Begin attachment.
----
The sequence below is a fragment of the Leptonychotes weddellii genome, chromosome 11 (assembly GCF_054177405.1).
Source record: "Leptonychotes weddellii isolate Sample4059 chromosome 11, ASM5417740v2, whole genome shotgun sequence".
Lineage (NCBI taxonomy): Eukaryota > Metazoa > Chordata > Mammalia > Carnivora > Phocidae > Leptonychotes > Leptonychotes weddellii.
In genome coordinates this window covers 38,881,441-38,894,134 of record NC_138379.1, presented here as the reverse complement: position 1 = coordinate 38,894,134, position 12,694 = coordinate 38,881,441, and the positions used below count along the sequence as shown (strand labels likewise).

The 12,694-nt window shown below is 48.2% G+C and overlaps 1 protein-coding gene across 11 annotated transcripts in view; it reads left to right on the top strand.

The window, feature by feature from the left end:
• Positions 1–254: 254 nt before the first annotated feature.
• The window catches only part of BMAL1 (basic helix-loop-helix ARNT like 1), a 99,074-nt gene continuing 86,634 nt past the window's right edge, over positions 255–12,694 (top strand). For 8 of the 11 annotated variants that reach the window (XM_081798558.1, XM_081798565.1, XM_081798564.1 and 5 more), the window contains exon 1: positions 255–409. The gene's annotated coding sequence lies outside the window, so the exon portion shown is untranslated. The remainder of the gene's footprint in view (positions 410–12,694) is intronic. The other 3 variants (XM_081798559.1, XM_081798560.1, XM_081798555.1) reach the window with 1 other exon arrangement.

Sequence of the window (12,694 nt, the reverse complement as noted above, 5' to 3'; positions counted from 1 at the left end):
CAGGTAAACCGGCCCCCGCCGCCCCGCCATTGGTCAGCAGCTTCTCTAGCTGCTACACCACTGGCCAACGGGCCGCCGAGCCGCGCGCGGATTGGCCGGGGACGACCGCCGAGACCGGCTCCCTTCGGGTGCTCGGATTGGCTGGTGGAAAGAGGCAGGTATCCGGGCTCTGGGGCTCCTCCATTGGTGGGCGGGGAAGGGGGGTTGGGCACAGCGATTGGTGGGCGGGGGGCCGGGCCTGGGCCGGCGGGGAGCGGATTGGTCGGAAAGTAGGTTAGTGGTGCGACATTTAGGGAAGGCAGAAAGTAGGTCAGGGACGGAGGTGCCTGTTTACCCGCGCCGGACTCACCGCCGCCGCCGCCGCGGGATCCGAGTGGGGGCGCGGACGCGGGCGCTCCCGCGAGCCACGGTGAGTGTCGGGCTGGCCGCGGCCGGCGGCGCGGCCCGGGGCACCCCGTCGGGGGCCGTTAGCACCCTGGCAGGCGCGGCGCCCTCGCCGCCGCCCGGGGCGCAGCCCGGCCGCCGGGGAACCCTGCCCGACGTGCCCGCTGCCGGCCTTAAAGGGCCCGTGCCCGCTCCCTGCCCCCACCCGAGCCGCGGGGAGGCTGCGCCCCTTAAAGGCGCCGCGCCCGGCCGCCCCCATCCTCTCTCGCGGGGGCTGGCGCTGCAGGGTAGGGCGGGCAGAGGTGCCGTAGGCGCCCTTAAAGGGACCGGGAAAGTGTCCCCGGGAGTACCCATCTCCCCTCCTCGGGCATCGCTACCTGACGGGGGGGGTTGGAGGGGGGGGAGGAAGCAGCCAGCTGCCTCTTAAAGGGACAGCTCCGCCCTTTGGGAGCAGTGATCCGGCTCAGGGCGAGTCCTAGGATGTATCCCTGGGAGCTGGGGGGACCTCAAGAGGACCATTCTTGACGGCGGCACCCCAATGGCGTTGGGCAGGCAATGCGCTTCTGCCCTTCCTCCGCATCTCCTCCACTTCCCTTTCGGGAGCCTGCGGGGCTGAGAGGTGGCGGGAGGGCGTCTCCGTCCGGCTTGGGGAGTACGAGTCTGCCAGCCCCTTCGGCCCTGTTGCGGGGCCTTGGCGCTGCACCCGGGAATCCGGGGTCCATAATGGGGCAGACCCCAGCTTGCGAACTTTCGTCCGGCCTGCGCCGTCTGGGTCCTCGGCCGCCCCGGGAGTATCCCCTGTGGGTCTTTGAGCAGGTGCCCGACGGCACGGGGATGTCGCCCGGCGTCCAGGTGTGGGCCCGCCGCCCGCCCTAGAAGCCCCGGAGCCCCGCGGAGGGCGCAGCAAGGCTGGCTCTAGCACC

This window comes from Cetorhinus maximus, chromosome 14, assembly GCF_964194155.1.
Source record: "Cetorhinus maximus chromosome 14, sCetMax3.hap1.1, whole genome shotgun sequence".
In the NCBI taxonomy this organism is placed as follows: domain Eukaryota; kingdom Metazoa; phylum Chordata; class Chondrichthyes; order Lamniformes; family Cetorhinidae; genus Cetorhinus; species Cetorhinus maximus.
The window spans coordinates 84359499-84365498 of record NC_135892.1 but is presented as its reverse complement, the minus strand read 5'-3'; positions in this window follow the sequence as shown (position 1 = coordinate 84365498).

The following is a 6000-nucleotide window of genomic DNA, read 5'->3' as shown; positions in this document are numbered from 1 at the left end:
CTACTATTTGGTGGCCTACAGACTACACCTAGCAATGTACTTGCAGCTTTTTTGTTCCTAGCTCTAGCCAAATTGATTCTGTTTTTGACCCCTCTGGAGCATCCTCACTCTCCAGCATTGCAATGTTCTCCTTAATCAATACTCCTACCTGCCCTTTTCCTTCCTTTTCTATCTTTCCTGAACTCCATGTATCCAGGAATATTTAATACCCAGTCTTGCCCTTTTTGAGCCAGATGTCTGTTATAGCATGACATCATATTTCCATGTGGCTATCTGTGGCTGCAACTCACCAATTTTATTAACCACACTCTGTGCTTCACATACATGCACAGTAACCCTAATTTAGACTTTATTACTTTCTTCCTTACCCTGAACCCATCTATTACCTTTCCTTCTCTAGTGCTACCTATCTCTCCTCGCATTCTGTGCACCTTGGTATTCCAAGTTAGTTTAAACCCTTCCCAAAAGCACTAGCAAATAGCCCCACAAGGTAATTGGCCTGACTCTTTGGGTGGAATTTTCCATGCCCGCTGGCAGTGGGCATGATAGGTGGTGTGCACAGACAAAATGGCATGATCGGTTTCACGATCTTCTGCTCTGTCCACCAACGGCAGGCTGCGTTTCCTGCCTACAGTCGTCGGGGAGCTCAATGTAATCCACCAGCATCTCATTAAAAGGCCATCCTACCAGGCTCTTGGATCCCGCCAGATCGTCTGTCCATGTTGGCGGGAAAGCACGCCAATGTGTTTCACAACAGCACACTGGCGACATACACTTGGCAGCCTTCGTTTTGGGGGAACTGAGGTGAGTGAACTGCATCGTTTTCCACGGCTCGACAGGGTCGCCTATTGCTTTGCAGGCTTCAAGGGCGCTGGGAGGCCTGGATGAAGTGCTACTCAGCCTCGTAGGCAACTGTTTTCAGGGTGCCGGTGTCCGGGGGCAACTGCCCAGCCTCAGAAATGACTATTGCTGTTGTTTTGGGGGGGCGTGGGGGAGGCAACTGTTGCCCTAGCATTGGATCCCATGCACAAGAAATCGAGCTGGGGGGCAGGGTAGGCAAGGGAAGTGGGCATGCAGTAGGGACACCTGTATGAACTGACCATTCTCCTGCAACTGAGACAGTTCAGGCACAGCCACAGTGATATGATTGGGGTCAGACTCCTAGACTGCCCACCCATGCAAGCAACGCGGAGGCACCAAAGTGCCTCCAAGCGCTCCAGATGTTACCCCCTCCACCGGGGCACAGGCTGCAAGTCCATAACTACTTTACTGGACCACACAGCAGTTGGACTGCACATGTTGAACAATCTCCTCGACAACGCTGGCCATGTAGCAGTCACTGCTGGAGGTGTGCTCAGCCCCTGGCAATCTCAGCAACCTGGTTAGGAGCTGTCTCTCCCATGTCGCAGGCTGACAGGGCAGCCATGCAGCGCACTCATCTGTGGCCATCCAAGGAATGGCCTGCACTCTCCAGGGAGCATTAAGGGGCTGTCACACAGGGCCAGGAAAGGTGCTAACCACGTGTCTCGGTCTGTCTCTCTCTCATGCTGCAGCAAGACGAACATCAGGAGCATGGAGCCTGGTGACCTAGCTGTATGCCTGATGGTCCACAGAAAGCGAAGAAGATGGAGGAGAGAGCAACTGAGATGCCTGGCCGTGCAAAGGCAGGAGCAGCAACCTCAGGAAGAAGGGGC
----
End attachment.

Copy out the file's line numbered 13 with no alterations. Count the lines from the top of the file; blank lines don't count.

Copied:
In the NCBI taxonomy this organism is placed as follows: domain Eukaryota; kingdom Metazoa; phylum Chordata; class Chondrichthyes; order Lamniformes; family Cetorhinidae; genus Cetorhinus; species Cetorhinus maximus.